I am not making this up. Just ask the so-called President Donald Trump. It’s all about H-1B visas which I truly know nothing about, but I think the real issue is Trump’s unfortunate tunnel vision abou how he will “make America Great Again.” Shall we call this xenophobia? Yes, let’s! And Trumps’ followers love it. This is not the American way!
So let’s get to the heart of this issue. “Some critics of the H-1B visa program say that there are more than enough Americans to fill all the technical jobs in the United States. But tech executives have long said that there are not enough Americans with th advanced math and science skills necessary to succeed in their companies.” Unfortunately, some tech industry employees are now living under a worry of being unwelcome in the country where they “hadn’t really felt that way before.”
Are we really making America Great Again?
P.S. Sorry about the late posting today. Back on Monday at earlier time.
I will be blogging again on Friday. Too much Easter celebration this week. My apologies. Thanks.
So-called President Trump’s most recent budget proposal for NASA climate science missions would eliminate four climate science missions. In one paragraph in their 53-page budget blueprint, the Trump administration proposed the elimination of instrumentation to study clouds, small airborne particles, the flow of carbon dioxide and other elements of the atmosphere and ocean. I guess if we successfully fail to find these programs, we will never really know if our climate is really changing. But maybe that’s really the point of not collecting this information? “What you don’t know can’t hurt you.”
Unfortunately in this case, it really can hurt you. We are talking about the quality of the air we breathe and the water we drink, as just two examples of our natural environment that help sustain all life on this earth. “Climate change deniers” now have a friend in the White House. Long before Trump was elected, climate researchers have warned that the nation’s climate monitoring capabilities – which include satellite as well as air and surface-based instruments- were less than adequate and faced data collection gaps and other uncertainties. Elimination of any of these missions would severely limit our ability to monitor the effects on our fragile ecosystems. Without such critical information, we are truly endangering the quality of life for all living organisms on this earth. Al Gore was right. This is an inconvenient truth, and one that current political leadership simply wants to deny.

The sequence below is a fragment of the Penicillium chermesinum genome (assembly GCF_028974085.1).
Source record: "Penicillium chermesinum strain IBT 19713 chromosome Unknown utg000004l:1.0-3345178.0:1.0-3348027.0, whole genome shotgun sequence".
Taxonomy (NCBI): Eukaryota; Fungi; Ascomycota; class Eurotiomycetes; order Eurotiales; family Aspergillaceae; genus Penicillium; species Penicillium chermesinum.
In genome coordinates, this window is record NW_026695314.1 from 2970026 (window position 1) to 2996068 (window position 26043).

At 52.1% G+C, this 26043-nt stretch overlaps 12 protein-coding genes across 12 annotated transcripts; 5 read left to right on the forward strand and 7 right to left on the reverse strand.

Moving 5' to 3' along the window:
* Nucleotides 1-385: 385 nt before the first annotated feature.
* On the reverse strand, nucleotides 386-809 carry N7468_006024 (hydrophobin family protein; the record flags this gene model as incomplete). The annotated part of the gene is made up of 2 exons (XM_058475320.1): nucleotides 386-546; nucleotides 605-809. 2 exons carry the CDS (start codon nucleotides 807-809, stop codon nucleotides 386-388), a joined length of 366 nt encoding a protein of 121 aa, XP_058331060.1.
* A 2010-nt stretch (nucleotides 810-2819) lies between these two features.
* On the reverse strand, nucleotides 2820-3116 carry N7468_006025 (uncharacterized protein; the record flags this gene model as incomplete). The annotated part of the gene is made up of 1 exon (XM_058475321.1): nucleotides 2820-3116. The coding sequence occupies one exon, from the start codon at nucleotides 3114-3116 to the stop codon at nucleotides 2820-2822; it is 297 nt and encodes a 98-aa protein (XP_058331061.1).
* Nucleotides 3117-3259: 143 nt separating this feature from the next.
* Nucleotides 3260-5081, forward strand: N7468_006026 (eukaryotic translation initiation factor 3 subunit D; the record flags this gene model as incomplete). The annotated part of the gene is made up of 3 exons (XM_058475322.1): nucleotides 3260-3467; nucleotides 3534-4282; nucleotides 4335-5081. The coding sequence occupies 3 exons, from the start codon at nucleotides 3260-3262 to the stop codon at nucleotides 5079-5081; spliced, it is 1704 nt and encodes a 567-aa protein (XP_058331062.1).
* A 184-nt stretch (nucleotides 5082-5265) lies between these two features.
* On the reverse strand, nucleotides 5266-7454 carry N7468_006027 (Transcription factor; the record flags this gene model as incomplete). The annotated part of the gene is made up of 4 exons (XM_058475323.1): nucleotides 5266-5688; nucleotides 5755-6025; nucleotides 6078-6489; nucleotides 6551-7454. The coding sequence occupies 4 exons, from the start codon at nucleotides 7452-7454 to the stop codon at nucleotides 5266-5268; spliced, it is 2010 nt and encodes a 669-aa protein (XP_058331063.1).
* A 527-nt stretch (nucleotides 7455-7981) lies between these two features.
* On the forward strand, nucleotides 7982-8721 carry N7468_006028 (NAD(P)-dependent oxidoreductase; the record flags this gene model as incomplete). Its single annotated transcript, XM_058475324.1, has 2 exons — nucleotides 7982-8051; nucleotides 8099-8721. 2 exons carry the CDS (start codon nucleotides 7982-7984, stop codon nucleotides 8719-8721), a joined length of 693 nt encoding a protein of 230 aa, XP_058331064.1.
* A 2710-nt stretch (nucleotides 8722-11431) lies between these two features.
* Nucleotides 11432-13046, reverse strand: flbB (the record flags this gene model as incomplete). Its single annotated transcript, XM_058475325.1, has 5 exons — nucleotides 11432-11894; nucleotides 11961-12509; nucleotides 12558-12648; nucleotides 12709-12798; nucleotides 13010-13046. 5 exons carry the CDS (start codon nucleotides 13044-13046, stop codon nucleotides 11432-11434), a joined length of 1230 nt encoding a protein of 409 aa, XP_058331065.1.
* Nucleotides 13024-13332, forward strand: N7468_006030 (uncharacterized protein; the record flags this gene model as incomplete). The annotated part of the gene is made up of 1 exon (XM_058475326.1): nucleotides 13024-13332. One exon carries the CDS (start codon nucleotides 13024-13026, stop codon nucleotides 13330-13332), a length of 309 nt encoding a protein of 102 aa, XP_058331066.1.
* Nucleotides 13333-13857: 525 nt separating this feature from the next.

We must see the world, our future and that of our children’s from a broader view. We owe it to ourselves and to the generations that follow. We do have to worry, as inconvenient as that may be.
P.S. I will be back next Wednesday after a short Easter break. Thank you for following TechtoExpress.
Tell me about it! Unfortunately, my wife is a small business owner who has suffered through this business reality. Consumers now have the edge in dominating the traditional retail market in their ability to make the best purchasing decisions. They easily can compare product quality and prices with the devices they hold in the palms of their hands. Technology has made it so. At the same time, general merchandise stores are “shedding” retail jobs since today’s consumers obviously need less customer service in making their purchasing decisions. You can find all of the needed information online. Just consider that general merchandise stores shed 34,700 jobs in March alone.
“E-commerce and technology have absolutely changed the rules of the game and given massive amounts of power to the consumer. There is a self-help mentality now. People walk around with their phones in their hand to tell them the best model and the best price. You don’t need as many people walking around trying to convince you to by a sweater.” Or almost anything else you might need.” So in a sense, consumers are now skipping the “middle man or woman.” It’s just you and your technology that can help in making your purchasing decisions. Something’s lost, but something’s gained? You have become your own best “personal shopper,” with a little help from your own technological devices and prowess.
Or maybe it’s all about consuming different things differently. One E-commerce expert recently noted that “there has been a shift in consumer spending from things to experiences, that’s why restaurants are doing so well.”